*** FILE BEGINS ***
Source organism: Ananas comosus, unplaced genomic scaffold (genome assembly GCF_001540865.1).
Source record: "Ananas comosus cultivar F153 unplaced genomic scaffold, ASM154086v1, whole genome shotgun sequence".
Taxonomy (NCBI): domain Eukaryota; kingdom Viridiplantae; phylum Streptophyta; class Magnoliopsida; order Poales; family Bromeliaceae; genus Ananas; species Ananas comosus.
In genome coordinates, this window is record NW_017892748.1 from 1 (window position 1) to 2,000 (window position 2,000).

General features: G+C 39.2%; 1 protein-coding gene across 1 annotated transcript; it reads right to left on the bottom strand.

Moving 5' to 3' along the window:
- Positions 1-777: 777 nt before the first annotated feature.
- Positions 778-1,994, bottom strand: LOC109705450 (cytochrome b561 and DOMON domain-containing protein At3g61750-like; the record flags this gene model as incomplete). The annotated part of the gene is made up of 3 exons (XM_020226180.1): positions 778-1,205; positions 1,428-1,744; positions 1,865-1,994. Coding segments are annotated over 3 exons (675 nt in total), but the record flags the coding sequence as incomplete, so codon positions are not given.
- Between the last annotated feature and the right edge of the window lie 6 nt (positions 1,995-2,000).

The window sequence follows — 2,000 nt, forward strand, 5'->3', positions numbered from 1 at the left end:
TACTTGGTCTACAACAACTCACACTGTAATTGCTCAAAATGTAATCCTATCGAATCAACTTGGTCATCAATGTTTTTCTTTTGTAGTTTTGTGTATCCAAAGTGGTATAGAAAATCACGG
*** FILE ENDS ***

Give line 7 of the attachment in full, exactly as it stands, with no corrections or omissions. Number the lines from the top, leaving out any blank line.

- Positions 1-777: 777 nt before the first annotated feature.